The Avestan hymn to the Frauuaṧis (Yt. 13), though heavily “zoroastrianized,” contains traces of a fundamentally different account of the origin of the world. Because of the Frauuaṧis, it is said, the waters flow, plants grow, the wind blows, children are born to man, and the moon and stars move in their appointed courses (vv. 14-16). The Frauuaṧis help Ahura Mazdā to “hold asunder” (vī.’āraiia-) heaven and earth (v. 2). In verses 55-56 it is stated that after the creation the plants had long been motionless; the Frauuaṧis are praised for having delivered them from this unhappy state. Else­where (vv. 77-78) Vohu Manah and Ātar are said to have prevented Angra Mainiiu from attacking the world, “so that he could not stop the waters from flowing, the plants from growing; at once, the very strong waters . . . flowed forth, the plants grew.” The latter passage appears to indicate that, in an earlier cosmogony, plants and waters had in fact been motionless and without growth until an act of deliverance took place.

The combined evidence from Yašt 13 therefore strongly suggests that, in a pre-Zoroastrian version of the cosmogony, a primordial state in which plants could not grow, men (and presumably animals) did not procreate, and the luminaries stood motionless in a sky (which perhaps pressed upon the earth) was postu­lated. This static condition was plainly regarded as inferior to the state of growth and motion that was subsequently brought about. The legend of Yima’s triple extension of the earth (Vd. 2.10ff.) also suggests an older myth in which the original creations were freed from their confinement by a positive act at the beginning of time. The implications of such a myth, however, are, strikingly different from those of the “orthodox” Zoroastrian myth, in which the original, motionless state was described as ideal, and motion, procreation, and diversity were indirectly attributed to the incursion of Ahriman.

The origin of the Iranian cosmogonies. Both the drying and pounding of the original plant and the slaying of the bull suggest that a link may have existed between the cosmogony and the yasna ceremony (Boyce, 1970; idem, Zoroastrianism I, p. 141; cf. Ohrmazd’s “spiritual yasna,” Bundahišn, tr. Anklesaria, 3.23).

The yasna ceremony, which originated in the Indo-Iranian period, was essentially intended to create a link between heaven and earth through ritual offerings of the juice of the haoma plant, and initially also through animal sacrifice, in the presence of the life-giving elements water and fire, which also received offerings. The proper time for this rite may have been the early morning, just after sunrise, as it still is in Persia (Boyce, Zoroastrianism I, p. 170). Whether or not human sacrifice was ever associated with the yasna ceremony is unknown (cf. Boyce, Zoroastrianism I, p. 141); the myth of the killing of the first man may have developed on analogy with that of the slaying of the bull.

If this ritual served as a model for an ancient Indo-Iranian cosmogony, it may be supposed that the latter encompassed an initial stage in which the prototypes of the creations were motionless and possibly dark (the yasna being performed at sunrise), and that a primor­dial sacrifice caused vegetable, animal, and human life to grow and multiply, the waters to flow, the earth to be extended, and the luminaries to move in a (perhaps raised) sky, giving light to the world. Although no coherent myth of a primordial sacrifice is attested in the ancient Indian texts, many elements of Vedic cosmogony may have been derived from such a myth: Before the second stage of the cosmogony the world was dark (cf. Ṛgveda 10.129.3); the sun and the cows were hidden in “stone” (áśman; cf. Ir. asman- “stone, sky”; Kuiper, pp. 110-11); and the earth floated on the waters (Kirfel, p. 9), but the waters were also confined. The “second act of creation” liberated the cows and the waters, and brought forth the sun, fire, and soma; soma then generated all plants (MacDonnell, pp. 43, 154). This act was most often ascribed to Indra, who also “made firm” the earth (Ṛgveda 2.12.2), extended it, and supported the sky on high (Oldenberg, p. 148). When Indra “found the light” he was apparently accompanied by the “seven seers” or by the “fathers” (Oldenberg, p. 285), which may point to an original priestly act and to a link with the Iranian Frauuaṧis.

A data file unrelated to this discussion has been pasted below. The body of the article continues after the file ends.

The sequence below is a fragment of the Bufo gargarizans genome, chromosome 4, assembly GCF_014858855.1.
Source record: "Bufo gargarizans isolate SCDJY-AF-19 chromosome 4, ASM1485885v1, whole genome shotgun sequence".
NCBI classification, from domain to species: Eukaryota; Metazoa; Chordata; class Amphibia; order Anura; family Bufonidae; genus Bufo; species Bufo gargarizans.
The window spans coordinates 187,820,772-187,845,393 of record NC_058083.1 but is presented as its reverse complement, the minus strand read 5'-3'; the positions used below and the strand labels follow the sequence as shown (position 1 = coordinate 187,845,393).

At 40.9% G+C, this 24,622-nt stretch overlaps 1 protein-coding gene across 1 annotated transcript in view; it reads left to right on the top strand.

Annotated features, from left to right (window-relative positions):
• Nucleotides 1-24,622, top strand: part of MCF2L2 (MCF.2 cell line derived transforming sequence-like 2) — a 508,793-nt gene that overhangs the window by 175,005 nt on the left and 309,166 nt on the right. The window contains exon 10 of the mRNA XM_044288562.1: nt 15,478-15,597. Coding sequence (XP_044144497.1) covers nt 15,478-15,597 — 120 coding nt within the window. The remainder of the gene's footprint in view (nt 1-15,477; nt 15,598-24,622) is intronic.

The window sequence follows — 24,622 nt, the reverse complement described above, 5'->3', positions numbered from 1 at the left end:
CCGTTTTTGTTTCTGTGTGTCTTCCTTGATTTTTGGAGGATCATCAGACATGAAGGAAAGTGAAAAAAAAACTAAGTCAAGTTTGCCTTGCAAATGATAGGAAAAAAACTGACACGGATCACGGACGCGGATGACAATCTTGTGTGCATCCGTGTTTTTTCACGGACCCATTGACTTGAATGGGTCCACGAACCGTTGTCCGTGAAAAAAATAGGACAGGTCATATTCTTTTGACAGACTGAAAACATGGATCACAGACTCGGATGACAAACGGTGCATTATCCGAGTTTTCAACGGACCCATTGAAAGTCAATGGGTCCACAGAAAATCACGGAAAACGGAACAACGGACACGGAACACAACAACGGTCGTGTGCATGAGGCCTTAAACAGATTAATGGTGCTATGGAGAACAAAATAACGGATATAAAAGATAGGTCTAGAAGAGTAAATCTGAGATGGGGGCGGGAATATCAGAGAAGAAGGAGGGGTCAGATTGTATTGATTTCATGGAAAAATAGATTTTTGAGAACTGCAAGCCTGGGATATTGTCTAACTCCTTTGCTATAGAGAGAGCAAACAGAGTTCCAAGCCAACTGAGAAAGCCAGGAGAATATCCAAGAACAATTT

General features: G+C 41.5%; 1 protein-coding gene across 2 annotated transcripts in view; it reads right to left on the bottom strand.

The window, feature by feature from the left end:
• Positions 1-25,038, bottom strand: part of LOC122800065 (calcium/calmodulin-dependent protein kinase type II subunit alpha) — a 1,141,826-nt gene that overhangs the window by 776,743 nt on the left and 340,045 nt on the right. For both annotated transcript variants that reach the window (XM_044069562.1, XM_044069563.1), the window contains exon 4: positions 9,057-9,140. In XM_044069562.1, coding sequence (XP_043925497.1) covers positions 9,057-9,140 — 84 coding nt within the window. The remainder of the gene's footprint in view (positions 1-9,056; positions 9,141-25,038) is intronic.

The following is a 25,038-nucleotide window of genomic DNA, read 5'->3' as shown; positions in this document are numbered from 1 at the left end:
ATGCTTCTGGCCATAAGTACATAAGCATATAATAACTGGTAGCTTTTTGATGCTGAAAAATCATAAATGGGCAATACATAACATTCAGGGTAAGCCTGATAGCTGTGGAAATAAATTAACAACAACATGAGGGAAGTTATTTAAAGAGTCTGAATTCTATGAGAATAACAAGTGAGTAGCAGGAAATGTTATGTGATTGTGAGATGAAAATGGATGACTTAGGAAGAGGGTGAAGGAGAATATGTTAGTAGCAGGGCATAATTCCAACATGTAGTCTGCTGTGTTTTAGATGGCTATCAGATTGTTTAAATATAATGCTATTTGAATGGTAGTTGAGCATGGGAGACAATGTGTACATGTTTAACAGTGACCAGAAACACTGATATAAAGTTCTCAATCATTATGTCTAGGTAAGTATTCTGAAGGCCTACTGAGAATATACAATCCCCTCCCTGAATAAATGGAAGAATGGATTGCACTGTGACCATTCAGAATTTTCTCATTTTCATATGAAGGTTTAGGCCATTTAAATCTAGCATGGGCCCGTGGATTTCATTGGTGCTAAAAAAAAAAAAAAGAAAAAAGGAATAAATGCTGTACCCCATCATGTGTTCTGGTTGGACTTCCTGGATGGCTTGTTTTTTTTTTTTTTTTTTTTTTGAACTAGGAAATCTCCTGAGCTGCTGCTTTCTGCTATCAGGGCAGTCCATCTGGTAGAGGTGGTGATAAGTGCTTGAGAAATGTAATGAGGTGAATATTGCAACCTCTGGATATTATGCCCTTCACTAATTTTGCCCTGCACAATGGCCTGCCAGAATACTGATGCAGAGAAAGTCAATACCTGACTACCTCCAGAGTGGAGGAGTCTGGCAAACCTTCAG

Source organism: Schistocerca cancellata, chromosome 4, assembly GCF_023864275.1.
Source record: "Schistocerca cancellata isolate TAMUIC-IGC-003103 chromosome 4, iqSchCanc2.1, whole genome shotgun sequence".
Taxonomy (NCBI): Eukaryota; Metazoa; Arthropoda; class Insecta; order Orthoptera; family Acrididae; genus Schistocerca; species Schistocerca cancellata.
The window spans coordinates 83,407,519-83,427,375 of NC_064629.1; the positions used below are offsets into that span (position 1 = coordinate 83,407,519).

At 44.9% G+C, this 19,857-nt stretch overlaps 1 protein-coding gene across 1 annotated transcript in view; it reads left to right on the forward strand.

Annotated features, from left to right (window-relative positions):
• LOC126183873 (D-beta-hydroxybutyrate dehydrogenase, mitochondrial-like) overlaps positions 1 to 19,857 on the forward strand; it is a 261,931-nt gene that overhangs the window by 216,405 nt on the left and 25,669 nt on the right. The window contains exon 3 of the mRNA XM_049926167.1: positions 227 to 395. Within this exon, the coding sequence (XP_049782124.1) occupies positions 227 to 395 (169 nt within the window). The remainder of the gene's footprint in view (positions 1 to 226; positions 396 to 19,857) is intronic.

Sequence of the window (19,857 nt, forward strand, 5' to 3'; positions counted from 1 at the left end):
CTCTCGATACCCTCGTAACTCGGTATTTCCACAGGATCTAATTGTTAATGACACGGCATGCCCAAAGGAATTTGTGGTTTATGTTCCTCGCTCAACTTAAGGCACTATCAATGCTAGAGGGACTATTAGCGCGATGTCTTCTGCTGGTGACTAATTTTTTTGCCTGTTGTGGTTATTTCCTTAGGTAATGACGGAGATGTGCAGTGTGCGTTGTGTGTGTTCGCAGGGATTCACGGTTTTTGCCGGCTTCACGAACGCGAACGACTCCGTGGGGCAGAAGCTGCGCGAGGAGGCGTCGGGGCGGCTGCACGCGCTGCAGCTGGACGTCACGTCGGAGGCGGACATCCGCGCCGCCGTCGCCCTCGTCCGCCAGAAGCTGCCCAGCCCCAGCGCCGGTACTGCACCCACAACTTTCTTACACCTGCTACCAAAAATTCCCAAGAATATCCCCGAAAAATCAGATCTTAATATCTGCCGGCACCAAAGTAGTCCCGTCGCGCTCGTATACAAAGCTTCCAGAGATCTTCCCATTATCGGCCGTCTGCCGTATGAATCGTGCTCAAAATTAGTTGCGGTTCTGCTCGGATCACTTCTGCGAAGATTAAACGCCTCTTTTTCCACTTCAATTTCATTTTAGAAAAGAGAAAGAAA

Indra is, however, held by scholars to be a compara­tively “young” god (Benveniste and Renou; Thieme, pp. 311-12). It is widely recognized that his creative functions were borrowed from the Asuras Varuṇa and Mithra, the lords of water and fire respectively (cf. gveda 7.61.4). Varuṇa’s creative functions are still clearly recognizable in the Rigveda (MacDonnell, p. 134). It seems likely, therefore, that the rise of the cult of Indra led to far-reaching distortions of the original myths, causing the link between cosmogony and sac­rifice to be forgotten in India, while most of the original features of the myth were retained there and placed in a different setting.